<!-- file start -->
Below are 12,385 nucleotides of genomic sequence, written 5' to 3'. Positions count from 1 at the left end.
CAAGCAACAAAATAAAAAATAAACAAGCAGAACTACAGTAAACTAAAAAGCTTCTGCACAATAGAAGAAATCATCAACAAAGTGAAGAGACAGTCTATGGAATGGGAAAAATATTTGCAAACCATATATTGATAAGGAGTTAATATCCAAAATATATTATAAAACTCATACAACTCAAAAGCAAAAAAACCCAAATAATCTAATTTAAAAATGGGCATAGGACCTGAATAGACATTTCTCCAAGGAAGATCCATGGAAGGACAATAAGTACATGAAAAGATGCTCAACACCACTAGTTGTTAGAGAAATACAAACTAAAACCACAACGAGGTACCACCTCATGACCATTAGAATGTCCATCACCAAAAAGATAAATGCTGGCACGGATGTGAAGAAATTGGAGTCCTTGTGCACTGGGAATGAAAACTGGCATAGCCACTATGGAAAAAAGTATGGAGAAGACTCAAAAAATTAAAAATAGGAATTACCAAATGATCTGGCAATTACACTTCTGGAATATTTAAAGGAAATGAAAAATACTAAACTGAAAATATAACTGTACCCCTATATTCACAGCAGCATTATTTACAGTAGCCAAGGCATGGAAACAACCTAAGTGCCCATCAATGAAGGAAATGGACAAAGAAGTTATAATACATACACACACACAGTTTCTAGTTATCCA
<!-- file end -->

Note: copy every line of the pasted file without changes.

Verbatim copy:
Below are 12,385 nucleotides of genomic sequence, written 5' to 3'. Positions count from 1 at the left end.
CAAGCAACAAAATAAAAAATAAACAAGCAGAACTACAGTAAACTAAAAAGCTTCTGCACAATAGAAGAAATCATCAACAAAGTGAAGAGACAGTCTATGGAATGGGAAAAATATTTGCAAACCATATATTGATAAGGAGTTAATATCCAAAATATATTATAAAACTCATACAACTCAAAAGCAAAAAAACCCAAATAATCTAATTTAAAAATGGGCATAGGACCTGAATAGACATTTCTCCAAGGAAGATCCATGGAAGGACAATAAGTACATGAAAAGATGCTCAACACCACTAGTTGTTAGAGAAATACAAACTAAAACCACAACGAGGTACCACCTCATGACCATTAGAATGTCCATCACCAAAAAGATAAATGCTGGCACGGATGTGAAGAAATTGGAGTCCTTGTGCACTGGGAATGAAAACTGGCATAGCCACTATGGAAAAAAGTATGGAGAAGACTCAAAAAATTAAAAATAGGAATTACCAAATGATCTGGCAATTACACTTCTGGAATATTTAAAGGAAATGAAAAATACTAAACTGAAAATATAACTGTACCCCTATATTCACAGCAGCATTATTTACAGTAGCCAAGGCATGGAAACAACCTAAGTGCCCATCAATGAAGGAAATGGACAAAGAAGTTATAATACATACACACACACAGTTTCTAGTTATCCA